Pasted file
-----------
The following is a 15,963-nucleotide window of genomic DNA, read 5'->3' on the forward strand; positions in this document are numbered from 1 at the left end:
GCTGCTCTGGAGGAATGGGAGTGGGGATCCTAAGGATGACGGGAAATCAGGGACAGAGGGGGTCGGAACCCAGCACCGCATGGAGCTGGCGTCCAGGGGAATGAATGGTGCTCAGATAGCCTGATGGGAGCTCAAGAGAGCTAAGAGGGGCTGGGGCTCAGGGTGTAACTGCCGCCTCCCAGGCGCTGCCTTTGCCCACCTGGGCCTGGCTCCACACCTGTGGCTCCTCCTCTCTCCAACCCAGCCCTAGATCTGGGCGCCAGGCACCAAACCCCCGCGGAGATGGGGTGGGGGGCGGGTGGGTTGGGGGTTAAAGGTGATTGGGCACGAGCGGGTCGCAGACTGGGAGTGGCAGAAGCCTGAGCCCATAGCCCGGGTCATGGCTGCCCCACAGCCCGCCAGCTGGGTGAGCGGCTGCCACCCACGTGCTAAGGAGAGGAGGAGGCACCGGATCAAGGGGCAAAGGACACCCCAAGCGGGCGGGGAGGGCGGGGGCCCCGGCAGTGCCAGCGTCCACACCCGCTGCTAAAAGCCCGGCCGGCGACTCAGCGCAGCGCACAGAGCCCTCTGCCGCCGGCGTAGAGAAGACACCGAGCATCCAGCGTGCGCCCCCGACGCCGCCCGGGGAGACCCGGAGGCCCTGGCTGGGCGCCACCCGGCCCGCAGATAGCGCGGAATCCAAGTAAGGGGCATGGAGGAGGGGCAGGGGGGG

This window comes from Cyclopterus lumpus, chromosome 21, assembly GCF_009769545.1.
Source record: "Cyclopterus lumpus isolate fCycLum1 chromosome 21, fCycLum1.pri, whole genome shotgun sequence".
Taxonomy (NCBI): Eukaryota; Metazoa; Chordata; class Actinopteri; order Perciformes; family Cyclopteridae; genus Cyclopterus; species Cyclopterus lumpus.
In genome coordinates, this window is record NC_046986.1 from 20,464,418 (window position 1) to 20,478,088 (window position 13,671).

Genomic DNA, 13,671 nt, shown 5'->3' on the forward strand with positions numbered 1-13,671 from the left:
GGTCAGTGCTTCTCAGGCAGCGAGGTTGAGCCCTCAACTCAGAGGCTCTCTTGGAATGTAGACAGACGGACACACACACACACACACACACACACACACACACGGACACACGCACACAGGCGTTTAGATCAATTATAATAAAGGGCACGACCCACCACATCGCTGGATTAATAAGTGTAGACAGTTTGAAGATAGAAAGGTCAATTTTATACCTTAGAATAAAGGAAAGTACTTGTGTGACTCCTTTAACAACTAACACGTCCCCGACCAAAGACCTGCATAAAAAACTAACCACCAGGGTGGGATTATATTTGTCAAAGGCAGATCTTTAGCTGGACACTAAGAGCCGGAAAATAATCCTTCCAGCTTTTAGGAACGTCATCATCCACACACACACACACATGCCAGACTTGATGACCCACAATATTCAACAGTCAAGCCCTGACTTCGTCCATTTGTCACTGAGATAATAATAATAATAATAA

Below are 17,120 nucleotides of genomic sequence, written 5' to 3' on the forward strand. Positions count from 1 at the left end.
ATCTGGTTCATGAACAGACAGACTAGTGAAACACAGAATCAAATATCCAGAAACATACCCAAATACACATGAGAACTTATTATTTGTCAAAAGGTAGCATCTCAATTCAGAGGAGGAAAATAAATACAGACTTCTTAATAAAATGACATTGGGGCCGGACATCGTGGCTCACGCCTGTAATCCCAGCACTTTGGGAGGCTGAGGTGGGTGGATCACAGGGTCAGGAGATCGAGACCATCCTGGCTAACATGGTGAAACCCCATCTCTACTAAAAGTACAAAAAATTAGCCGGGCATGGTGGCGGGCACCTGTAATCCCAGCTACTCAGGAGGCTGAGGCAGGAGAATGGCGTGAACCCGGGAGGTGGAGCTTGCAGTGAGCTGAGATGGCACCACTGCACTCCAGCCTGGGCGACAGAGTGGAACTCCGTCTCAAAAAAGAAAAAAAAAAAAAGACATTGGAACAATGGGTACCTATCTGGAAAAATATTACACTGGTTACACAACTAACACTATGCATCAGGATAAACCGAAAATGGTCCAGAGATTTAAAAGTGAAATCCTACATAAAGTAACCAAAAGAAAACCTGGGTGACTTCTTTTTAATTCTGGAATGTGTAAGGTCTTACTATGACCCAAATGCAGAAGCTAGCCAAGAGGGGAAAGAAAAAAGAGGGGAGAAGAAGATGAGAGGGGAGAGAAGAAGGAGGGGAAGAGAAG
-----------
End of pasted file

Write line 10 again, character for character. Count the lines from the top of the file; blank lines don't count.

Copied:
ATCTGGTTCATGAACAGACAGACTAGTGAAACACAGAATCAAATATCCAGAAACATACCCAAATACACATGAGAACTTATTATTTGTCAAAAGGTAGCATCTCAATTCAGAGGAGGAAAATAAATACAGACTTCTTAATAAAATGACATTGGGGCCGGACATCGTGGCTCACGCCTGTAATCCCAGCACTTTGGGAGGCTGAGGTGGGTGGATCACAGGGTCAGGAGATCGAGACCATCCTGGCTAACATGGTGAAACCCCATCTCTACTAAAAGTACAAAAAATTAGCCGGGCATGGTGGCGGGCACCTGTAATCCCAGCTACTCAGGAGGCTGAGGCAGGAGAATGGCGTGAACCCGGGAGGTGGAGCTTGCAGTGAGCTGAGATGGCACCACTGCACTCCAGCCTGGGCGACAGAGTGGAACTCCGTCTCAAAAAAGAAAAAAAAAAAAAGACATTGGAACAATGGGTACCTATCTGGAAAAATATTACACTGGTTACACAACTAACACTATGCATCAGGATAAACCGAAAATGGTCCAGAGATTTAAAAGTGAAATCCTACATAAAGTAACCAAAAGAAAACCTGGGTGACTTCTTTTTAATTCTGGAATGTGTAAGGTCTTACTATGACCCAAATGCAGAAGCTAGCCAAGAGGGGAAAGAAAAAAGAGGGGAGAAGAAGATGAGAGGGGAGAGAAGAAGGAGGGGAAGAGAAG